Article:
Schrader seemed very soberly pessimistic about the current state of American film financing (meaning there is no money in the U.S. to be had these days for films many of us are interested in). I’m not sure if I’m quoting or paraphrasing, but he said something to the effect of: “Hollywood doesn’t make dramas anymore. It doesn’t do character-based films”. Spectacle (3D or otherwise) and broad comedy is all that is expected to make money, so that is what is produced. He frequently reminded us all that technology is making the old way of making, distributing, and viewing movies obsolete. Though, he is in no way against incorporating new technology (in forgetting to bring the DVD of his ten minute showreel of film clips, he showed a downloaded version from his phone). It’s just that, with the proliferation of choices out there that this technological revolution has brought, no one has figured out a proper revenue model to pay for the quantity of quality product that could rival something like the “New American Cinema” these days. Looking around at the beautiful new theater in which his film was just projected (in 4K digital no less), Schrader deliberately remarked: “This is so twentieth century”….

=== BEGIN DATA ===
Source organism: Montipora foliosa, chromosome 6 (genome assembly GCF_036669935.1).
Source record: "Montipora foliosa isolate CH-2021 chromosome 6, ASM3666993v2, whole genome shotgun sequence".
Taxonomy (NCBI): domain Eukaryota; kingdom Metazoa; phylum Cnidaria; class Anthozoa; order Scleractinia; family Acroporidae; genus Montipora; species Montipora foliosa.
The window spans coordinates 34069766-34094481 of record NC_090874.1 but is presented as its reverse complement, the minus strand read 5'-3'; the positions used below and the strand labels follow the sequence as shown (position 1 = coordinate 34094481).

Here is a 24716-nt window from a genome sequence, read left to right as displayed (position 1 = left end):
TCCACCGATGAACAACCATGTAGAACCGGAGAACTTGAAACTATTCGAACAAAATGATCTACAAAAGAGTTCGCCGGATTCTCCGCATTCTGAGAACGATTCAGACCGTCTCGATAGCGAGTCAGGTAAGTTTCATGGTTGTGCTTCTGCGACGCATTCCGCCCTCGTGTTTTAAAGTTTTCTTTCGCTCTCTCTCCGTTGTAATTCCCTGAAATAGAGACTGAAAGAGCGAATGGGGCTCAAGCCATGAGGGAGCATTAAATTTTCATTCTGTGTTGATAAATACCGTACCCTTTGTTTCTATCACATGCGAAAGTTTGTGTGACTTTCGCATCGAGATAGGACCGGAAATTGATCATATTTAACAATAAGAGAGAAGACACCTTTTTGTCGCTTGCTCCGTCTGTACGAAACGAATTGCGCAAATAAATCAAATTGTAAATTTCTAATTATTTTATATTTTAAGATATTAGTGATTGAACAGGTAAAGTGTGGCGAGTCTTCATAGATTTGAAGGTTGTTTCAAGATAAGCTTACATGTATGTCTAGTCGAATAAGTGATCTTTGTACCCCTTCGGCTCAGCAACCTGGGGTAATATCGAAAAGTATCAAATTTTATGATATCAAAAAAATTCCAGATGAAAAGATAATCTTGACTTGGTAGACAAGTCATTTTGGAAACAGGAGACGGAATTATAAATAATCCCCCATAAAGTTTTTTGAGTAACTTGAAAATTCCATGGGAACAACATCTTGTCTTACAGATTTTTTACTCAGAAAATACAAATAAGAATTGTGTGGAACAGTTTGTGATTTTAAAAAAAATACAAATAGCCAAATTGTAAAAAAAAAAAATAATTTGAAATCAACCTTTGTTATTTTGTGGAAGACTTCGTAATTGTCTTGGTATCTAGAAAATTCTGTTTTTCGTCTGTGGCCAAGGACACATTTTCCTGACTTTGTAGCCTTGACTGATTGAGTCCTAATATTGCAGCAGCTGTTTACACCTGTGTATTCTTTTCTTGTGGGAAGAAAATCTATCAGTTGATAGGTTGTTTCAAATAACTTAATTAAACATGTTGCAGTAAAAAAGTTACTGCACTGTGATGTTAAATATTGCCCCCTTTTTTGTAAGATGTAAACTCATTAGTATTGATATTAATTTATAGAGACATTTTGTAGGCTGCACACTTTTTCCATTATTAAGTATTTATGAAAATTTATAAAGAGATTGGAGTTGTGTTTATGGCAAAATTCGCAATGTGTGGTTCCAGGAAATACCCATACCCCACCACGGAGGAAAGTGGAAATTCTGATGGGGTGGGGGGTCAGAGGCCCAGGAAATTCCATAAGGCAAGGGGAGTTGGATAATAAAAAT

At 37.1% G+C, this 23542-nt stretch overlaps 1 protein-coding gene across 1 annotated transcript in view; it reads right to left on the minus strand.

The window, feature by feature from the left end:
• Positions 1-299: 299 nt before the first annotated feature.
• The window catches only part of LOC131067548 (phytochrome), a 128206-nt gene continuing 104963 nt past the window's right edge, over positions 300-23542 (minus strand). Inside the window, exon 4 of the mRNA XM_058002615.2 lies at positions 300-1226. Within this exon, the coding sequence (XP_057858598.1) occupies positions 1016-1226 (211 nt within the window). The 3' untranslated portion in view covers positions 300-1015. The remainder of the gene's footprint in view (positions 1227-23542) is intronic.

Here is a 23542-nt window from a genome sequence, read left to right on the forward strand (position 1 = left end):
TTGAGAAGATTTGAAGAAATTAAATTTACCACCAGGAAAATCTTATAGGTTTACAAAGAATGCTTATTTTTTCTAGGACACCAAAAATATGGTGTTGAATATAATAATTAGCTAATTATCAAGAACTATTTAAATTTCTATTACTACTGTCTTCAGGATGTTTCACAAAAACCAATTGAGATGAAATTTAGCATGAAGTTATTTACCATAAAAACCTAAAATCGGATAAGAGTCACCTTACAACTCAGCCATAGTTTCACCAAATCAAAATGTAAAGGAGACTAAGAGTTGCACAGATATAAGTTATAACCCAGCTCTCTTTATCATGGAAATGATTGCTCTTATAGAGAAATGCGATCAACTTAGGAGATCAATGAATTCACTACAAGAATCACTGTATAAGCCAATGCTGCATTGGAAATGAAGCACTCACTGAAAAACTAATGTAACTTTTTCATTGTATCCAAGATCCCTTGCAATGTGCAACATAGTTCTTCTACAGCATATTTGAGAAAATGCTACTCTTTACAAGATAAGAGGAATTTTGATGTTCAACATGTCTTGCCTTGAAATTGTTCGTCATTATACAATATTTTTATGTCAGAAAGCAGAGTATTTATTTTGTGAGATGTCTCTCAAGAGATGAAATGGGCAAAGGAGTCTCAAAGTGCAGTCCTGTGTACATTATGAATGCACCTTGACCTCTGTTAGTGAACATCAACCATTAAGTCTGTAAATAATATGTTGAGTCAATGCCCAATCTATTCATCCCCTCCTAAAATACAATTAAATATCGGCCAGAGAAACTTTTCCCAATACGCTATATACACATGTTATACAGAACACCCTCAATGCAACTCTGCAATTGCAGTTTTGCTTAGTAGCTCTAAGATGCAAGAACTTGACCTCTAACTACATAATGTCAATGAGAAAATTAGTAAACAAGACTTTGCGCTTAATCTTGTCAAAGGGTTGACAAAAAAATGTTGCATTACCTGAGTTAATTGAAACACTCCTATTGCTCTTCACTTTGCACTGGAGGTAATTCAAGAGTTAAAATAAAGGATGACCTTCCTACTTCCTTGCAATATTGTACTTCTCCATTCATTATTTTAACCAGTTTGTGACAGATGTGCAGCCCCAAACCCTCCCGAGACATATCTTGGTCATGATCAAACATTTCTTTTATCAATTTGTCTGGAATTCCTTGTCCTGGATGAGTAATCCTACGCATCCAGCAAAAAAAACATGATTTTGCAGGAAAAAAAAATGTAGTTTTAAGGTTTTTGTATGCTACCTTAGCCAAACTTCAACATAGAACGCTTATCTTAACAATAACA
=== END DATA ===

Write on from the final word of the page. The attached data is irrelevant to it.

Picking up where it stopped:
Paul Schrader is currently awaiting scheduling and finalized funding (“from the Latin market”) to come together for The Jesuit that he hopes will star Edgar Ramirez (‘if he can get him’) and frequent collaborator Willem Dafoe. Prompted from my own question, he will hopefully be following this with Xtreme City, a “Bollywood American Gigolo” that currently has interest from Shah Rukh Khan and Leonardo DiCaprio (with Martin Scorsese in a producer capacity). Schrader explained the complicated courtship of Khan (co-writing the script with a relative of his who wrote his upcoming RA. One). Schrader doesn’t think DiCaprio will choose this project, as he has many other more lucrative offers to choose from. However, SRK has apparently agreed entrust the American casting decision to the filmmakers (which he would normally have control over before accepting). I’d like to see a masala crossover film and Schrader would certainly bring an interesting perspective to what one usually expects from Mumbai…